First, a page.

-- Joel Aronson (, May 12, 2000.


According to the Washington Post, patrons of the Kentlands Stadium 8 Cinema in Market Square can now see more first-run, high-grossing films as a result of a settlement with Loews Cineplex Inc. Holiday Productions, Inc., of Bethesda, which owns the Kentlands Cinema, sued Loews last February in Montgomery County Circuit Court. According to the Post, Holiday alleged that Loews had hurt business for the Kentlands theater by securing exclusive rights to many blockbuster movies for its Cineplex Odeon Rio 14 Cinema. The Cineplex theater is about two miles from Kentlands in the Rio Washingtonian Complex off Sam Eig Highway in Gaithersburg. The Post said that Loews persuaded some distributors not to license films shown at Rio to the nearby Kentlands Cinema at the same time. This meant that Kentlands moviegoers missed out on many of the most popular movies, according to Rockvillle lawyer Stephen Mercer, who represented Holiday. According to the Post, Loews denied that it engaged in improper or unlawful conduct in the agreement, but agreed with the the Kentlands Cinema that neither would ask distributors for exclusive rights to movies. The agreement took effect May 8, Mercer said.

-- Dick Arkin (, May 19, 2000.

Mark your calendars for Tuesday night, May 30, at 7:30 p.m. when the Kentlands Film Society will show the 1959 classic "Anatomy of a Murder." Directed by the renowned Otto Preminger, the all-star cast includes James Stewart, Lee Remick, Ben Gazarra, Arthur O'Connell, Eve Arden, George C. Scott, Orson Bean, and Kathryn Grant. This is a courtroom drama in which the defendant in a murder trial says he suffered temporary insanity after the victim raped his wife. The question is, what is the truth and will he win his case? The film will be shown at The Gardens at Kentlands, 217 Booth St., Bldg. A, 3rd floor viewing room. ADMISSION IS FREE!! A discussion following the film will be led by film experts and Kentlands residents Angus Crane and Eric Martinis. Light refreshments will be served. It is guaranteed that a good time will be had by all.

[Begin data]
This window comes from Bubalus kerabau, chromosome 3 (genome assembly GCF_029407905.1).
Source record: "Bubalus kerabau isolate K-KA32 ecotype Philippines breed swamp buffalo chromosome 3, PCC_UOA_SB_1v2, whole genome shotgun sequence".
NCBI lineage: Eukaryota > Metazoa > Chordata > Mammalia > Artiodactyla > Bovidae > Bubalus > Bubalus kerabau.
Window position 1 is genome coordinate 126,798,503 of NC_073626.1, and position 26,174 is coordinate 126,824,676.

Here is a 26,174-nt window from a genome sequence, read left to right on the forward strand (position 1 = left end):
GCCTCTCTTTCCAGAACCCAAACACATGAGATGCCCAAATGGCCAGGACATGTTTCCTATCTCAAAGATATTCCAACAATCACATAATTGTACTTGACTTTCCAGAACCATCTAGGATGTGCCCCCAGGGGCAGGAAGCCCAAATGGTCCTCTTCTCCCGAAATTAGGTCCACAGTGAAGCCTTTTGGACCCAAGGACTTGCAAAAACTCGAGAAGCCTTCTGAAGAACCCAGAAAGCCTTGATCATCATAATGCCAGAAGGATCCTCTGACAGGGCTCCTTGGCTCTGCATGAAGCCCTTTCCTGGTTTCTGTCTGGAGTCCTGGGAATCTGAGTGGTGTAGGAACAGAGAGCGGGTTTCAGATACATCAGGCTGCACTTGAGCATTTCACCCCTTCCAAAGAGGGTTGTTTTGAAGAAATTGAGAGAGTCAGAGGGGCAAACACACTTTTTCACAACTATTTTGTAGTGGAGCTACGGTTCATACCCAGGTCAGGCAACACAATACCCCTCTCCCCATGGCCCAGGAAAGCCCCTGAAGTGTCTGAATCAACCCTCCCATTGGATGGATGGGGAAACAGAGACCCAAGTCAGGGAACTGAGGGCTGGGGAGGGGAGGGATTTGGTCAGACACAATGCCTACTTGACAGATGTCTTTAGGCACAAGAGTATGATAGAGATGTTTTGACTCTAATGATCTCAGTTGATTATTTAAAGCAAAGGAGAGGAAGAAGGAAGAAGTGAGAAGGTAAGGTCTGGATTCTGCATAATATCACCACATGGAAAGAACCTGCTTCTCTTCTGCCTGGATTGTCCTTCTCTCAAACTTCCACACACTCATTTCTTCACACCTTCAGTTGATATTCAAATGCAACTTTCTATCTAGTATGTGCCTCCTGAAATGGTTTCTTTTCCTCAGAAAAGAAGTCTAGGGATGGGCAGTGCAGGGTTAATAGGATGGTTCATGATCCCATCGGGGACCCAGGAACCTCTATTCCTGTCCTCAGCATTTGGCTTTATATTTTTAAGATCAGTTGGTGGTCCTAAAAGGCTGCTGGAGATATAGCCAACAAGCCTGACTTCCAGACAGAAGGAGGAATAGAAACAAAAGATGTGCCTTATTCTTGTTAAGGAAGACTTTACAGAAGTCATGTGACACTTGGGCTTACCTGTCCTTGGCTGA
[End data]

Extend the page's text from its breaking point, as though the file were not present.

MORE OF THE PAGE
-- Dee Aronson (, May 19, 2000.

Film Buffs, I would like to personally invite everyone out there that keeps up with these postings and anyone just passing through. Like Dee said, we really do have a good time viewing and discussing some of the greatest films of all time. This has become an incredible opportunity for many people to see movies that might only be available some obscure Saturday afternoon with commercial interruption on TV. Most of the films we show will never be found on television or even at blockbuster...and even though they are on videotape, we show them on a large projection screen at the Kentlands Gardens.

Our hope in the future, provided that the society continues to grow by leaps and bounds, is that we will be able to offer films in all their true glory...on 35MM. The only way to do this is to seek out all of those movie fans out their in Kentlands, Lakelands, Gaithersburg, Montgomery County, etc. etc. that will come and support us as we continue to grow and have fun in the process.

The beauty of bringing a group of people together with various backgrounds to talk about film is that our discussions can become quite interesting. Our hope is that everyone that comes to film society bring their thoughts and openly express ANYTHING that comes to mind. (you might even appreciate the fact that Angus can relate any film to Bette Davis!)

I believe that their are many facets to film and should be discussed like any beautiful painting or sculpture. Therefore, no opinion is ever wrong or idea, dumb. I appreciate all of you that continue to come week after week and look forward to seeing many new faces in the future.

-- Eric Martinis (, June 03, 2000.